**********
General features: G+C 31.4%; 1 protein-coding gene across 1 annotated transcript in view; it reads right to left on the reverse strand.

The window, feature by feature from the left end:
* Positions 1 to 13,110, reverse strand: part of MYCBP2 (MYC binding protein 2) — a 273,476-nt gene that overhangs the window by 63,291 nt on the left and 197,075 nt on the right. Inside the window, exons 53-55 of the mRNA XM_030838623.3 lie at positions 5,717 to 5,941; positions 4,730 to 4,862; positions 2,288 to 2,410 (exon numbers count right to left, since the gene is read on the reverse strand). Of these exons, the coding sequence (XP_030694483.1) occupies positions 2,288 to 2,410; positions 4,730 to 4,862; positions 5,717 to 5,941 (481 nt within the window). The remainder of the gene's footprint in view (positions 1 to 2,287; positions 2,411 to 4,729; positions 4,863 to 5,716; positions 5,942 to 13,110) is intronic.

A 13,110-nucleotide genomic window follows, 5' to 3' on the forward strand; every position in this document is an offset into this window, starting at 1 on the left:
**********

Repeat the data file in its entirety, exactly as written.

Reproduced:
General features: G+C 31.4%; 1 protein-coding gene across 1 annotated transcript in view; it reads right to left on the reverse strand.

The window, feature by feature from the left end:
* Positions 1 to 13,110, reverse strand: part of MYCBP2 (MYC binding protein 2) — a 273,476-nt gene that overhangs the window by 63,291 nt on the left and 197,075 nt on the right. Inside the window, exons 53-55 of the mRNA XM_030838623.3 lie at positions 5,717 to 5,941; positions 4,730 to 4,862; positions 2,288 to 2,410 (exon numbers count right to left, since the gene is read on the reverse strand). Of these exons, the coding sequence (XP_030694483.1) occupies positions 2,288 to 2,410; positions 4,730 to 4,862; positions 5,717 to 5,941 (481 nt within the window). The remainder of the gene's footprint in view (positions 1 to 2,287; positions 2,411 to 4,729; positions 4,863 to 5,716; positions 5,942 to 13,110) is intronic.

A 13,110-nucleotide genomic window follows, 5' to 3' on the forward strand; every position in this document is an offset into this window, starting at 1 on the left: